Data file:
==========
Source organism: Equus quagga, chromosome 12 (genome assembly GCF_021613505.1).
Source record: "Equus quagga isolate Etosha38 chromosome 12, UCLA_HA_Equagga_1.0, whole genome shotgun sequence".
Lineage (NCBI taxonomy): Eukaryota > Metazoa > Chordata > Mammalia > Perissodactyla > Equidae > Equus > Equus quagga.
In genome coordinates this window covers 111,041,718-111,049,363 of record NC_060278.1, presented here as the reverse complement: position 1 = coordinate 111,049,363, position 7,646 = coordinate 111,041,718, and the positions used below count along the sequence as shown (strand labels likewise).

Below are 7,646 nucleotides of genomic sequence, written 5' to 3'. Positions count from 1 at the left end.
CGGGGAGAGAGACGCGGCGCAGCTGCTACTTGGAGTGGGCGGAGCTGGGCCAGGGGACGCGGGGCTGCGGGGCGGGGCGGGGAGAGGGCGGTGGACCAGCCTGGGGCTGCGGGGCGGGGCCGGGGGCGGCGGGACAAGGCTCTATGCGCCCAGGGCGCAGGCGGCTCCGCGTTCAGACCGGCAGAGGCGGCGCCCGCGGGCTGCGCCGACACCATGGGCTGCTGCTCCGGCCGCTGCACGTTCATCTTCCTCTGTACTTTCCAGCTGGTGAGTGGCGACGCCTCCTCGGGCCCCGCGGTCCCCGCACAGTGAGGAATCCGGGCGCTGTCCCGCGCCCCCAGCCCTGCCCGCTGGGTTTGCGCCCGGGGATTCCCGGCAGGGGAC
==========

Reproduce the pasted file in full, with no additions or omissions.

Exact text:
Source organism: Equus quagga, chromosome 12 (genome assembly GCF_021613505.1).
Source record: "Equus quagga isolate Etosha38 chromosome 12, UCLA_HA_Equagga_1.0, whole genome shotgun sequence".
Lineage (NCBI taxonomy): Eukaryota > Metazoa > Chordata > Mammalia > Perissodactyla > Equidae > Equus > Equus quagga.
In genome coordinates this window covers 111,041,718-111,049,363 of record NC_060278.1, presented here as the reverse complement: position 1 = coordinate 111,049,363, position 7,646 = coordinate 111,041,718, and the positions used below count along the sequence as shown (strand labels likewise).

Below are 7,646 nucleotides of genomic sequence, written 5' to 3'. Positions count from 1 at the left end.
CGGGGAGAGAGACGCGGCGCAGCTGCTACTTGGAGTGGGCGGAGCTGGGCCAGGGGACGCGGGGCTGCGGGGCGGGGCGGGGAGAGGGCGGTGGACCAGCCTGGGGCTGCGGGGCGGGGCCGGGGGCGGCGGGACAAGGCTCTATGCGCCCAGGGCGCAGGCGGCTCCGCGTTCAGACCGGCAGAGGCGGCGCCCGCGGGCTGCGCCGACACCATGGGCTGCTGCTCCGGCCGCTGCACGTTCATCTTCCTCTGTACTTTCCAGCTGGTGAGTGGCGACGCCTCCTCGGGCCCCGCGGTCCCCGCACAGTGAGGAATCCGGGCGCTGTCCCGCGCCCCCAGCCCTGCCCGCTGGGTTTGCGCCCGGGGATTCCCGGCAGGGGAC